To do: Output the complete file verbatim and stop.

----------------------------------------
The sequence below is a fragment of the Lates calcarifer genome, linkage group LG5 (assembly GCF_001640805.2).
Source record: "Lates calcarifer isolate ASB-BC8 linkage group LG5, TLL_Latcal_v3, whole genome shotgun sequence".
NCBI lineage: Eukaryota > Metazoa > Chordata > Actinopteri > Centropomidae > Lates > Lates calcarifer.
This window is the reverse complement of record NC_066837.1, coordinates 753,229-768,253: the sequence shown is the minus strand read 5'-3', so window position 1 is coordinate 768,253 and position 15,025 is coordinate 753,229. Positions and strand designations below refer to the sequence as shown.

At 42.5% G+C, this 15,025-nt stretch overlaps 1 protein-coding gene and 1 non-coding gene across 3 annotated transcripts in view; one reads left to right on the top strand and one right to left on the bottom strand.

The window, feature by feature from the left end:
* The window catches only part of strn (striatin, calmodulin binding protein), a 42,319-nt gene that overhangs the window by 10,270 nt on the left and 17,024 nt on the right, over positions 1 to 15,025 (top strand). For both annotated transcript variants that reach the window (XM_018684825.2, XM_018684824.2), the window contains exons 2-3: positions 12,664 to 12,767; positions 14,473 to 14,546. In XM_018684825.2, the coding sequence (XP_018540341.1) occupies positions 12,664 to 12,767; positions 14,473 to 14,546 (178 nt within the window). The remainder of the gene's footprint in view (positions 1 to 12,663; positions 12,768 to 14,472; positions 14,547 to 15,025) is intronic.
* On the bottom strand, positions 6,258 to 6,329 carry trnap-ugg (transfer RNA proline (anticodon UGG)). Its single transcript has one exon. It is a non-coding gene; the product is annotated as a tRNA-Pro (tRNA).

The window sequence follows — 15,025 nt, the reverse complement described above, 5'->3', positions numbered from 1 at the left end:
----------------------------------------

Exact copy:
The sequence below is a fragment of the Lates calcarifer genome, linkage group LG5 (assembly GCF_001640805.2).
Source record: "Lates calcarifer isolate ASB-BC8 linkage group LG5, TLL_Latcal_v3, whole genome shotgun sequence".
NCBI lineage: Eukaryota > Metazoa > Chordata > Actinopteri > Centropomidae > Lates > Lates calcarifer.
This window is the reverse complement of record NC_066837.1, coordinates 753,229-768,253: the sequence shown is the minus strand read 5'-3', so window position 1 is coordinate 768,253 and position 15,025 is coordinate 753,229. Positions and strand designations below refer to the sequence as shown.

At 42.5% G+C, this 15,025-nt stretch overlaps 1 protein-coding gene and 1 non-coding gene across 3 annotated transcripts in view; one reads left to right on the top strand and one right to left on the bottom strand.

The window, feature by feature from the left end:
* The window catches only part of strn (striatin, calmodulin binding protein), a 42,319-nt gene that overhangs the window by 10,270 nt on the left and 17,024 nt on the right, over positions 1 to 15,025 (top strand). For both annotated transcript variants that reach the window (XM_018684825.2, XM_018684824.2), the window contains exons 2-3: positions 12,664 to 12,767; positions 14,473 to 14,546. In XM_018684825.2, the coding sequence (XP_018540341.1) occupies positions 12,664 to 12,767; positions 14,473 to 14,546 (178 nt within the window). The remainder of the gene's footprint in view (positions 1 to 12,663; positions 12,768 to 14,472; positions 14,547 to 15,025) is intronic.
* On the bottom strand, positions 6,258 to 6,329 carry trnap-ugg (transfer RNA proline (anticodon UGG)). Its single transcript has one exon. It is a non-coding gene; the product is annotated as a tRNA-Pro (tRNA).

The window sequence follows — 15,025 nt, the reverse complement described above, 5'->3', positions numbered from 1 at the left end: